My Life on the Road
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NEW YORK TIMES BESTSELLER | ONE OF O: THE OPRAH MAGAZINE’S TEN FAVORITE BOOKS OF THE YEAR | NAMED ONE OF THE BEST BOOKS OF THE YEAR BY Harper’s Bazaar • St. Louis Post-Dispatch • Publishers Weekly
Gloria Steinem—writer, activist, organizer, and inspiring leader—now tells a story she has never told before, a candid account of her life as a traveler, a listener, and a catalyst for change. Includes “Secrets,” a new chapter!
When people ask me why I still have hope and energy after all these years, I always say: Because I travel. Taking to the road—by which I mean letting the road take you—changed who I thought I was. The road is messy in the way that real life is messy. It leads us out of denial and into reality, out of theory and into practice, out of caution and into action, out of statistics and into stories—in short, out of our heads and into our hearts.
Gloria Steinem had an itinerant childhood. When she was a young girl, her father would pack the family in the car every fall and drive across country searching for adventure and trying to make a living. The seeds were planted: Gloria realized that growing up didn’t have to mean settling down. And so began a lifetime of travel, of activism and leadership, of listening to people whose voices and ideas would inspire change and revolution.
My Life on the Road is the moving, funny, and profound story of Gloria’s growth and also the growth of a revolutionary movement for equality—and the story of how surprising encounters on the road shaped both. From her first experience of social activism among women in India to her work as a journalist in the 1960s; from the whirlwind of political campaigns to the founding of Ms. magazine; from the historic 1977 National Women’s Conference to her travels through Indian Country—a lifetime spent on the road allowed Gloria to listen and connect deeply with people, to understand that context is everything, and to become part of a movement that would change the world.
In prose that is revealing and rich, Gloria reminds us that living in an open, observant, and “on the road” state of mind can make a difference in how we learn, what we do, and how we understand each other.
Praise for My Life on the Road
“Like Steinem herself, [My Life on the Road] is thoughtful and astonishingly humble. It is also filled with a sense of the momentous while offering deeply personal insights into what shaped her.”—O: The Oprah Magazine
“A lyrical meditation on restlessness and the quest for equity . . . Part of the appeal of My Life is how Steinem, with evocative, melodic prose, conveys the air of discovery and wonder she felt during so many of her journeys. . . . The lessons imparted in Life on the Road offer more than a reminiscence. They are a beacon of hope for the future.”—USA Today
“A warmly companionable look back at nearly five decades as itinerant feminist organizer and standard-bearer. If you’ve ever wondered what it might be like to sit down with Ms. Steinem for a casual dinner, this disarmingly intimate book gives a pretty good idea, mixing hard-won pragmatic lessons with more inspirational insights.”—The New York Times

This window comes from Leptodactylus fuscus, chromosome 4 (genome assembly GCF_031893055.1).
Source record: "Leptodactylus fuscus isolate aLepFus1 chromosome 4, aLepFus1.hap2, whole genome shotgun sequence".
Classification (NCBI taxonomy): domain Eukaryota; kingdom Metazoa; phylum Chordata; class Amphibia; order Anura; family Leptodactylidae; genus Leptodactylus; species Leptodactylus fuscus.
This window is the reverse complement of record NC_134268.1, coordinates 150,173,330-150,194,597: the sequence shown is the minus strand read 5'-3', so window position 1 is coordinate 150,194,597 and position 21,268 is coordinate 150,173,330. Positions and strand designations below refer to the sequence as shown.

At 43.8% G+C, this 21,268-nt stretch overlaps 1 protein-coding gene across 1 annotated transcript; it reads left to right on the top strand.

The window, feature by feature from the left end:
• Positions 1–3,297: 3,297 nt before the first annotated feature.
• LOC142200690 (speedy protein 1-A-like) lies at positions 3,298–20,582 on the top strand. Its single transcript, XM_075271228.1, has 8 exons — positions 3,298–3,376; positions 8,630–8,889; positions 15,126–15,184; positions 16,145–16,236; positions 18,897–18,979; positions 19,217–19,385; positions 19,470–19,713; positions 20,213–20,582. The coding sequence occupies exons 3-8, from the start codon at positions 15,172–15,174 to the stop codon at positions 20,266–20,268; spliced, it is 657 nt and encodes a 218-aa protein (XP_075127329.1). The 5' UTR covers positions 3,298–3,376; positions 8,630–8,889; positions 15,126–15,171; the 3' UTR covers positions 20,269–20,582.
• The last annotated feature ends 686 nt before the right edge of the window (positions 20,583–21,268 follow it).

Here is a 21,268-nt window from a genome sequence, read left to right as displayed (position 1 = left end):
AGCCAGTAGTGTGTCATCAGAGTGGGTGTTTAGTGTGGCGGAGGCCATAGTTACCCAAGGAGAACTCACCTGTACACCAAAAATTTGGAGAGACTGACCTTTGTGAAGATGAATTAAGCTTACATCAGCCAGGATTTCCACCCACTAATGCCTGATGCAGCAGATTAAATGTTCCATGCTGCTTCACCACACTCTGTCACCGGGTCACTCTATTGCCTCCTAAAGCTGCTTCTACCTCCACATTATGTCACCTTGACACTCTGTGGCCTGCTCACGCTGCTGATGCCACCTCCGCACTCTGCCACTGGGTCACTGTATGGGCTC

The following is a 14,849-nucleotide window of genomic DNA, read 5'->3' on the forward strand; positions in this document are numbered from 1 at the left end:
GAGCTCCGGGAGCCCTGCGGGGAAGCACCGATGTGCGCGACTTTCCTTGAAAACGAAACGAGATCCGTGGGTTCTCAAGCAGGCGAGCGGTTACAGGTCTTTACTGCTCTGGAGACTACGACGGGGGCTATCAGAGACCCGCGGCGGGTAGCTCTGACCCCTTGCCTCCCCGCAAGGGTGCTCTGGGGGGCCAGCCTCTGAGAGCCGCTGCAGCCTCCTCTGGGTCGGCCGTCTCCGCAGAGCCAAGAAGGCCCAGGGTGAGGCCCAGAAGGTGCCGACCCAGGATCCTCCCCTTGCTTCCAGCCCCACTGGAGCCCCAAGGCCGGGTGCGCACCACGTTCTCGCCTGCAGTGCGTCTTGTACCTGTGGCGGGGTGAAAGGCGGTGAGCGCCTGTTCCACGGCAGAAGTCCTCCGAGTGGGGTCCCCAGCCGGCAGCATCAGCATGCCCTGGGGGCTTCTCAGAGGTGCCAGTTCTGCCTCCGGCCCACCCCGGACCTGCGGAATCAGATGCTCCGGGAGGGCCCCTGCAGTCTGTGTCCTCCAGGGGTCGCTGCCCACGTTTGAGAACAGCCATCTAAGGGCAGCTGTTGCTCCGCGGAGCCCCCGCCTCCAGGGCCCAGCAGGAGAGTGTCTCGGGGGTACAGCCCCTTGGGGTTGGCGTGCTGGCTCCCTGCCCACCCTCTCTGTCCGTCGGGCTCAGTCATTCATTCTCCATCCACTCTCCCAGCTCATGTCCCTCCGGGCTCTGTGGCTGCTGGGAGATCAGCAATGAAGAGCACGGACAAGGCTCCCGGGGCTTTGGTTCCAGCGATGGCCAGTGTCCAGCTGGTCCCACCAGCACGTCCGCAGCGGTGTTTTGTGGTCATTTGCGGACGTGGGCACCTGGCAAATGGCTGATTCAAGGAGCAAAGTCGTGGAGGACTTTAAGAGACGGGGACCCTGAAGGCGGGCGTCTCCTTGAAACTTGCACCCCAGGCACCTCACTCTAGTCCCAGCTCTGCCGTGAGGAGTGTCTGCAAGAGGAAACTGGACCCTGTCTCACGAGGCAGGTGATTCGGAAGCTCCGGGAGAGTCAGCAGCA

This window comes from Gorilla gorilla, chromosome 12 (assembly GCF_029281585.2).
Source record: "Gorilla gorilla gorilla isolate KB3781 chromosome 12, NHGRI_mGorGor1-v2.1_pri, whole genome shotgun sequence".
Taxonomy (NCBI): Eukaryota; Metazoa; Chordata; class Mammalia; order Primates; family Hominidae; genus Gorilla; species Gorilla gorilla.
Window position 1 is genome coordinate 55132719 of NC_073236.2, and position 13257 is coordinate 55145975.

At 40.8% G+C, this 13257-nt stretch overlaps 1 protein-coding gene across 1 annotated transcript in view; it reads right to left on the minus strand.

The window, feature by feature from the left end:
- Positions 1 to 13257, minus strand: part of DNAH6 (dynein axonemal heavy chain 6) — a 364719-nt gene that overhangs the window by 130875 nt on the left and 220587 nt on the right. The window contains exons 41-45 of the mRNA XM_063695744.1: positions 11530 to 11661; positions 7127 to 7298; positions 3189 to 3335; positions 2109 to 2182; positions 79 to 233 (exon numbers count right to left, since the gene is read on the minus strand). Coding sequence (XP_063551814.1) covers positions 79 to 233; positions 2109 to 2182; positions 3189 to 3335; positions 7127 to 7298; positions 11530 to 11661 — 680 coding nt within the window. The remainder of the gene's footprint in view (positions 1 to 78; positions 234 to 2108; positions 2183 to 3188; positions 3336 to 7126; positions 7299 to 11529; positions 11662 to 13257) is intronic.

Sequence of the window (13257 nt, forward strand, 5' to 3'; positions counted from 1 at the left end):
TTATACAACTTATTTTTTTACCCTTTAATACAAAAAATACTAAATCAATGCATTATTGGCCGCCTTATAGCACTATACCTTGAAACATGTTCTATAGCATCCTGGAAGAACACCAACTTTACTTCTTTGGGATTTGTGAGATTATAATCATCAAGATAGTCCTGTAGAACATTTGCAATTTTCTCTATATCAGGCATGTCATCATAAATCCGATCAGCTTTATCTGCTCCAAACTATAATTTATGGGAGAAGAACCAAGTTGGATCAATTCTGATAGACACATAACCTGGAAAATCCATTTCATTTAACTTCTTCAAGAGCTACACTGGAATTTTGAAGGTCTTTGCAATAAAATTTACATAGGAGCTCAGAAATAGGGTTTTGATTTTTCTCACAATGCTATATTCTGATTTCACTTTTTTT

“Steinem rocks. My Life on the Road abounds with fresh insights and is as populist as can be.”—The Boston Globe
“In person and in her writing, Steinem exudes a rare combination of calm, humility and honesty about her weaknesses that explains all she has accomplished.”—Jezebel
case, as when my literary agent had sent me to an editor at a major national magazine, who dismissed me by saying, “We don’t want a pretty girl—we want a writer.” The idea that whatever I had accomplished was all about looks would remain a biased and hurtful accusation even into my old age. Fortunately, traveling and speaking took me to audiencess full of down-home common sense. When a reporter raised the question of my looks as more important than anything I could possibly have to say, for
was invited in the first place. His belated essay explains that his then wife, Jana Sax, had felt “profound alienation from the principles and methods reflected in her spouse’s legal education.” She suggested me as a speaker, and the president of the Harvard Law Review said yes. We each played a role: a wife, women law students, Brenda, me, even the angry professor. In this way, Harvard Law School gives me a big gift: I worry less about hostile responses. Ultimately, they educate an audience. As
laughter, and then cheers. Never in my four decades of traveling and fund-raising will anything like this happen again. If people pledge money, it’s usually after an appeal and in requested sums. Also they tend to give according to what others are giving. To me and to everyone in that room, this young man has shown how to give without being asked and according to ability—more than ability, since he is sharing a rare windfall. He has given us all the gift of spontaneity—and hope. We stay in
regarded her as an equal—who had always said this country got “two presidents for the price of one”—it only dramatized their own lack of power and respect. After one long night and a lot of wine, one woman told me that Hillary’s marriage made her aware of just how unequal hers was. In San Francisco and Seattle, I listened to self-identified Hillary Haters condemn her for staying with her husband, despite his well-publicized affairs. It turned out that many of them had suffered a faithless
game and were outraged to find all the players on the same team. It dawned on me that in the abolitionist and suffragist past, a universal suffragist movement of black men and white and black women also had been consciously divided by giving the vote to black men only—and then limiting even that with violence, impossible literacy tests, and poll taxes. Now, this echo of divide-and-conquer in the past was polarizing the constituencies of two barrier-breaking “firsts,” never mind that the